Important Australian + International Fine Art
16 April 2008

William Dobell

(1899 - 1970)

oil on composition board

16.5 x 18.5 cm

signed upper left: DOBELL

$25,000 - 35,000
Sold for $52,800 (inc. BP) in Auction 4 - 16 April 2008, Melbourne

Mrs Julie Rubin, Sydney
Christie's, Sydney, October 1973, lot 56
The Estate of Pro Hart, Broken Hill, New South Wales


William Dobell, War Memorial Gallery of Fine Arts, University of Sydney, 12 April 1960 (label attached verso)
William Dobell paintings from 1926 to 1964, Art Gallery of New South Wales, Sydney, 15 July – 30 August 1964, cat. 92 (label attached verso)

Catalogue text

William Dobell turned to the subject of the mother and child only rarely in his long and fruitful career. The first was in London, in 1935, when he painted Mother and Child (once in Camille Gheysens' collection) and in 1937 with Cockney Mother (formerly in the collection of H. de Vahl Rubin), and again, in 1942. Three paintings date from that year - Young Mother; Mother and Child (once in the collection of Dr E. G. MacMahon, whose portrait won Dobell his third Archibald Prize in 1959); and this painting now on offer.

The presence of these paintings of motherhood in some of the most distinguished collections of Dobell's work, and the selection of several for his 1964 retrospective exhibition at Sydney's Art Gallery of New South Wales speak loudly of how highly they were regarded. The subject itself has interested some of the greatest painters in Western art when presented in the guise of the Madonna and Child. When looking at Dobell's Mother and Children one cannot but think that the feeling of love and maternal care it expresses was drawn from his own experiences. He was the youngest of six surviving children, and 'grew up within a circle of loving care, particularly from his mother, who sensed in him a lively inquisitiveness missing from her other children.'1 Moreover, as in Mother and Children, Dobell had preferred to depict the well-endowed woman, and many such women people many of his paintings - none better than The Red Lady, 1937, in the collection of the National Gallery of Australia, Canberra. There is also his luxuriously fruitful portrait, Margaret Olley, winner of the 1948 Archibald. All his family paintings of 1942 epitomise the fruitful, mother-provider, captured in a harmony of echoing curves, enveloping her little ones with protective care. In Mother and Children, she reigns in simple dignity as the matriarch, taking pride in her progeny and pleasure in their playfulness - it is an icon of maternal love.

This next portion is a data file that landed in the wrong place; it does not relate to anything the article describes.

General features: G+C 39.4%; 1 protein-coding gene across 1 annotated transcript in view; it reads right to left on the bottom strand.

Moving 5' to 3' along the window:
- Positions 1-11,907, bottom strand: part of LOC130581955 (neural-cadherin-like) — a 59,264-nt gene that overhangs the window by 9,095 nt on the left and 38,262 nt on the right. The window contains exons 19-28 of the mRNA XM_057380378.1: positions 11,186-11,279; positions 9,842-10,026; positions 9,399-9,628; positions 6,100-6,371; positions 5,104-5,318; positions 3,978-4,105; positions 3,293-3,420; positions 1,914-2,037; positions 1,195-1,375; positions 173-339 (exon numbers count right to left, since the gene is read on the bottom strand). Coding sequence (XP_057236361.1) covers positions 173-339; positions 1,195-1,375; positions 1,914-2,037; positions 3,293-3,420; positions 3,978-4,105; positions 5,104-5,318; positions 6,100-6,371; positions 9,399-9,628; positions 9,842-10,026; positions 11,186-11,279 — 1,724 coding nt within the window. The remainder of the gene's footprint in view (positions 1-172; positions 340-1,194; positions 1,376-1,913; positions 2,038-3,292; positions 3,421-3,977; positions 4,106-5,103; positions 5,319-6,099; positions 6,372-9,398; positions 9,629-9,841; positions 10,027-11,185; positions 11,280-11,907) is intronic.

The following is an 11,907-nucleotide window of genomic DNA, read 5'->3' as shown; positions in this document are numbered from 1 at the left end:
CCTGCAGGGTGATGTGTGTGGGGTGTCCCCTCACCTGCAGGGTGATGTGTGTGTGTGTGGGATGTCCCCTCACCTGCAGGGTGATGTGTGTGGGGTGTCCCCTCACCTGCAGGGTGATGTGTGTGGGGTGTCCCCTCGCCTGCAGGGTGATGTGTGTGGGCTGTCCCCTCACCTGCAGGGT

1. Adams, Brian, Portrait of an Artist: A Biography of William Dobell, Hutchinson of Australia, Melbourne, 1983, p. 39